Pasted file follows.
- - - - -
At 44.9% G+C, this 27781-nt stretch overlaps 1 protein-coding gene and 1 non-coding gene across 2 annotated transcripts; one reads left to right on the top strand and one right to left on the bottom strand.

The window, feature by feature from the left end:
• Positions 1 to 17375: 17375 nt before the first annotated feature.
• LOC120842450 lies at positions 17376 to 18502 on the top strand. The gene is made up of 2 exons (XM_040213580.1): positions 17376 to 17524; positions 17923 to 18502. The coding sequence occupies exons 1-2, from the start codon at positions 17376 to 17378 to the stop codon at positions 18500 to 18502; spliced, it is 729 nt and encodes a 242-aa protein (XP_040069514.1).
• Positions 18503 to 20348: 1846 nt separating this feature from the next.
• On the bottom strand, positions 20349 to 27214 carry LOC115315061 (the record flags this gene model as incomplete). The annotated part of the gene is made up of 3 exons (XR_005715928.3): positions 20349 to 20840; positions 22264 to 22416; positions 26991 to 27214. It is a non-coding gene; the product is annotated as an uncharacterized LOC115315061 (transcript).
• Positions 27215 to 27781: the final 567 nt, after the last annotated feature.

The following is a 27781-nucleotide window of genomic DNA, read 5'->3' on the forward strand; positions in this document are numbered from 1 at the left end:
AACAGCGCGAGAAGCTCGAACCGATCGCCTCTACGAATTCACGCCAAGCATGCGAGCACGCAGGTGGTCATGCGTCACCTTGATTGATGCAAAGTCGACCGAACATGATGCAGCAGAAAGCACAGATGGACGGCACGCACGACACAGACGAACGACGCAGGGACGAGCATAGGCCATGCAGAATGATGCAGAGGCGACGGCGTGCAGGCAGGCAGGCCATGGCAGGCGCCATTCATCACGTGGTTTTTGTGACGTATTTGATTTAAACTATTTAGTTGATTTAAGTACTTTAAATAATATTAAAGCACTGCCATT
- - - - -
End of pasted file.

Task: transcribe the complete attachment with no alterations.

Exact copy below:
At 44.9% G+C, this 27781-nt stretch overlaps 1 protein-coding gene and 1 non-coding gene across 2 annotated transcripts; one reads left to right on the top strand and one right to left on the bottom strand.

The window, feature by feature from the left end:
• Positions 1 to 17375: 17375 nt before the first annotated feature.
• LOC120842450 lies at positions 17376 to 18502 on the top strand. The gene is made up of 2 exons (XM_040213580.1): positions 17376 to 17524; positions 17923 to 18502. The coding sequence occupies exons 1-2, from the start codon at positions 17376 to 17378 to the stop codon at positions 18500 to 18502; spliced, it is 729 nt and encodes a 242-aa protein (XP_040069514.1).
• Positions 18503 to 20348: 1846 nt separating this feature from the next.
• On the bottom strand, positions 20349 to 27214 carry LOC115315061 (the record flags this gene model as incomplete). The annotated part of the gene is made up of 3 exons (XR_005715928.3): positions 20349 to 20840; positions 22264 to 22416; positions 26991 to 27214. It is a non-coding gene; the product is annotated as an uncharacterized LOC115315061 (transcript).
• Positions 27215 to 27781: the final 567 nt, after the last annotated feature.

The following is a 27781-nucleotide window of genomic DNA, read 5'->3' on the forward strand; positions in this document are numbered from 1 at the left end:
AACAGCGCGAGAAGCTCGAACCGATCGCCTCTACGAATTCACGCCAAGCATGCGAGCACGCAGGTGGTCATGCGTCACCTTGATTGATGCAAAGTCGACCGAACATGATGCAGCAGAAAGCACAGATGGACGGCACGCACGACACAGACGAACGACGCAGGGACGAGCATAGGCCATGCAGAATGATGCAGAGGCGACGGCGTGCAGGCAGGCAGGCCATGGCAGGCGCCATTCATCACGTGGTTTTTGTGACGTATTTGATTTAAACTATTTAGTTGATTTAAGTACTTTAAATAATATTAAAGCACTGCCATT